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BCC clinics overwhelmed as hospitals' OPDs close

by Staff reporter
03 Apr 2020 at 08:25hrs | Views
BULAWAYO City Council clinics are overwhelmed with patients after the city's central hospitals closed their Out Patients Departments (OPDs) and started  attending to emergency cases only.

Winding queues were the order of the day at some municipal clinics yesterday. BCC runs 19 clinics in the city. The clinics are running with a 60 percent staff complement due to a recruitment freeze that was recently partially lifted.

At all the council clinics, there were nurses at the gates who were teaching people about Covid-19 and ensuring they washed their hands.

At Nkulumane, Tshabalala and Pumula clinics, the news crew observed long queues at around 9AM. Patients were being screened and given information about Covid-19. To decongest, clinics collapsed schedules for chronically ill patients like diabetics, hypertensives and those living with HIV such that those who collected medication weekly would now be collecting once a month.

Pregnant women and those who need to come for reviews regularly after initial consultations, have been instructed to liaise with clinics over the phone and only go to the institutions in emergencies. Nurses had challenges ensuring the multitudes practiced social distancing as they waited for service.

Staffers who spoke to the news crew at Nkulumane and Pelandaba clinic said the number of patients has been steadily increasing in recent weeks.

The city's health services assistant director, Dr Khulamuzi Nyathi said council clinics had been reporting a higher number of patients of patients after Mpilo Central Hospital and the United Bulawayo Hospital started taking emergency cases only. He said numbers had however gone slightly lower following the commencement of the 21-day lockdown gazetted by Government to curb the spread of the Covid-19 which has killed one person in Zimbabwe and more than 50 000 globally. He attributed the slight decrease to restricted movement of people following the national lockdown that commenced on Monday.

"We are reporting higher numbers in terms of people seeking services. We are getting overwhelmed as municipal health services although we are doing our best to ensure that we render competent services. "We recorded increases in patients seeking services although I do not have the actual figures and we are anticipating higher numbers in days to come as clinics are now also attending to people who have been discharged from hospitals. We are primary healthcare centres so we will do our best to offer the care that we can, and if it is beyond what we can do, we will refer patients to the hospitals, if they are emergencies," said Dr Nyathi.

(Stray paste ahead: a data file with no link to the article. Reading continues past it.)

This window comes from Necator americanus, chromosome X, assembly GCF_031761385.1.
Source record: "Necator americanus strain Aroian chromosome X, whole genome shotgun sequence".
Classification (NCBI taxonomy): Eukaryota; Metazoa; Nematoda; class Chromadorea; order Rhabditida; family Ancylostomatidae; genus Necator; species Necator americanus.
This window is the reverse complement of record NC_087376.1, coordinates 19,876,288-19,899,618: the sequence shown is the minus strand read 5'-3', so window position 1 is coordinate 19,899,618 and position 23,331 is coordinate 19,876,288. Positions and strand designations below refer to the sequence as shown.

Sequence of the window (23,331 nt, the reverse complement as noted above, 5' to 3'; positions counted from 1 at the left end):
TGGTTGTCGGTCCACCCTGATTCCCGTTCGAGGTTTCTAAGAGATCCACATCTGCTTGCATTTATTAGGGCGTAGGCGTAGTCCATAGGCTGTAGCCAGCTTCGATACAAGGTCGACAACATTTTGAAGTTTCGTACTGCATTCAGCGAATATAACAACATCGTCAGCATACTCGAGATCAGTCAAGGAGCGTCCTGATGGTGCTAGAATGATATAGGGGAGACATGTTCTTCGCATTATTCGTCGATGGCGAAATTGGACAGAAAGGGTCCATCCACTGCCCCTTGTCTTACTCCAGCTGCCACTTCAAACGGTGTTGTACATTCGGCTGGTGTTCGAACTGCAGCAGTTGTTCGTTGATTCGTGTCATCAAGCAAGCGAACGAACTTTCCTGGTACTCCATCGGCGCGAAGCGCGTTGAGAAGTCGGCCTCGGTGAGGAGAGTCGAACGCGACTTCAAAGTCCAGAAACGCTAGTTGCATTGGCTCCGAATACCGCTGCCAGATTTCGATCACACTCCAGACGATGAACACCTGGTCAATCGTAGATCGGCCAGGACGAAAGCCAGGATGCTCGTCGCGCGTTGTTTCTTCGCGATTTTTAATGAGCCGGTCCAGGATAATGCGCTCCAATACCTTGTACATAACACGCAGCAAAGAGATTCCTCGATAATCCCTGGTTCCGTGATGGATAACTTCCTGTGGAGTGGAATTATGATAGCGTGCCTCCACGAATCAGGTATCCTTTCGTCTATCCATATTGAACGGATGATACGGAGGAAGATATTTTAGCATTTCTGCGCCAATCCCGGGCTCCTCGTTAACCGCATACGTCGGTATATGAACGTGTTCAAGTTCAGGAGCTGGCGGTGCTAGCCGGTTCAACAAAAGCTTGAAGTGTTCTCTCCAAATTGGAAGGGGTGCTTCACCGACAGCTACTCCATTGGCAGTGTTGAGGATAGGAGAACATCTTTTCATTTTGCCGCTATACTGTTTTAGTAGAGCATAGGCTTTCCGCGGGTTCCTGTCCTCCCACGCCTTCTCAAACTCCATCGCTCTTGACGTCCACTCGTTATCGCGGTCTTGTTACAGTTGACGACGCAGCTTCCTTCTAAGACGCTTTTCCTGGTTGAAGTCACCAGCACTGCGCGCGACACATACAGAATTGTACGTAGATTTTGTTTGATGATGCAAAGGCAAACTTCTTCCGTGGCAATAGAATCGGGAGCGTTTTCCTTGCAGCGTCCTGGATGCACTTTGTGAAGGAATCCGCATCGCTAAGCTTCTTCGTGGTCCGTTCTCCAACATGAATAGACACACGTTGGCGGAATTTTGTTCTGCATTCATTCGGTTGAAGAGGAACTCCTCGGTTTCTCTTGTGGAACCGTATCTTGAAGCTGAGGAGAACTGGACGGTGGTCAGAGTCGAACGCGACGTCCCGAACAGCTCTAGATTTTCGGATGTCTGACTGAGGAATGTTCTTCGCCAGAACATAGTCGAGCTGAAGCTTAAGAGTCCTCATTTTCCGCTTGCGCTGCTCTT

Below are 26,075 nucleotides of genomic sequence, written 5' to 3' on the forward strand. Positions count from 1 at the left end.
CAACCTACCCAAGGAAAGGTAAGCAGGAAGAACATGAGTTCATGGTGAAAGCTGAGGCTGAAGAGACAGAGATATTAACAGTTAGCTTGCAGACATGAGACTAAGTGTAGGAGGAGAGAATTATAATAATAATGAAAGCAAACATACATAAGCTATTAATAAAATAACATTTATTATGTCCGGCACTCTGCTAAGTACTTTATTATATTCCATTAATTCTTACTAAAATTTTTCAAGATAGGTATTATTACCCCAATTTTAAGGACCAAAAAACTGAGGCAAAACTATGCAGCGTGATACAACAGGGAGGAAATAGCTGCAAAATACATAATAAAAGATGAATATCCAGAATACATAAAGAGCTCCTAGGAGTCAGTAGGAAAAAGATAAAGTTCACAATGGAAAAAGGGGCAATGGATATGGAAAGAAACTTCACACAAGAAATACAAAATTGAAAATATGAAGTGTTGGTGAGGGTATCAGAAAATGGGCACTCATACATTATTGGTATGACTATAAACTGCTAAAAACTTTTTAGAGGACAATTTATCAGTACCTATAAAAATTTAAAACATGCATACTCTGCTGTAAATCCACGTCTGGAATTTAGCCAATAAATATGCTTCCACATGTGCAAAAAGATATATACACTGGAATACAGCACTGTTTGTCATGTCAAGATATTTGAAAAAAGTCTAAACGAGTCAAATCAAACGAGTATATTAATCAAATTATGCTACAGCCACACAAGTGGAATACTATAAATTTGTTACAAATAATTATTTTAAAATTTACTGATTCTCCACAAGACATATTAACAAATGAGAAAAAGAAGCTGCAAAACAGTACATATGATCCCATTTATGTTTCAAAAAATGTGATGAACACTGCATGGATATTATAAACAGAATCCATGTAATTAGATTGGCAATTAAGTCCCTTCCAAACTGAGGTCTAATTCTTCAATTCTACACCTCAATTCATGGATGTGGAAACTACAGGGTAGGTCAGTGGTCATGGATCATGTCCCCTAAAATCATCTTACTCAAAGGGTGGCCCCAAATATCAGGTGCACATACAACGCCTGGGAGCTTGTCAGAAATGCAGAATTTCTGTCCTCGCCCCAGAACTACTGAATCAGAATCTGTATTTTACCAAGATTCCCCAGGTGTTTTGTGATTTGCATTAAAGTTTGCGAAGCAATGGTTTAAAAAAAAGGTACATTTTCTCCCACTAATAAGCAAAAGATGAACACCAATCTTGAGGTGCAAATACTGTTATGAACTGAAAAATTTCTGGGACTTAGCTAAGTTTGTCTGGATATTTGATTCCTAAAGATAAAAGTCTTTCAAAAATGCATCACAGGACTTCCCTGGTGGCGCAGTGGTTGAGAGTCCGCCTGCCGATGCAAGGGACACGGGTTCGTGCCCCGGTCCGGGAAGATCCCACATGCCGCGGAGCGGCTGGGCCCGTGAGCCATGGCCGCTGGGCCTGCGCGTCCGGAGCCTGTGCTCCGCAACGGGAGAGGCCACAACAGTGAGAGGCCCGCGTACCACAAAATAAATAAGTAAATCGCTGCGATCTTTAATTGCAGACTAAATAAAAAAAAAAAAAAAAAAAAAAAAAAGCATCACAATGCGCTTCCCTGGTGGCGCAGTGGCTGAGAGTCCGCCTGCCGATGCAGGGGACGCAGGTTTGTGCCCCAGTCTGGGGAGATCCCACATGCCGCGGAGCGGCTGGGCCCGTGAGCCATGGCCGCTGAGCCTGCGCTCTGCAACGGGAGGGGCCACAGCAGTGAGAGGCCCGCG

He said services like HIV testing had been temporarily suspended at some clinics while other services were no longer offered daily. "To reduce numbers at clinics and to also avoid the spread of Covid-19 when people are crowded, we have temporarily reduced monitored treatment for our patients on TB and ARV treatment. Those who came daily will come weekly while those who came weekly will now come bi-weekly. Those that come for treatment and sputum weekly will now come monthly as we try to limit the numbers. We will continue communicating with them via mobile phone," he said.

He said for this period, antenatal clinic visits have also been reduced as expectant mothers no longer come eight times but have been td to visit once and then come to clinics only if they experience complications. He however said all the changes will be undone once the situation goes back to normal.

"Patients scheduled for reviews will now communicate with the nurse and share their symptoms or what they feel over the phone and if need be, they will come to the clinic," said Dr Nyathi.

Source - chronicle
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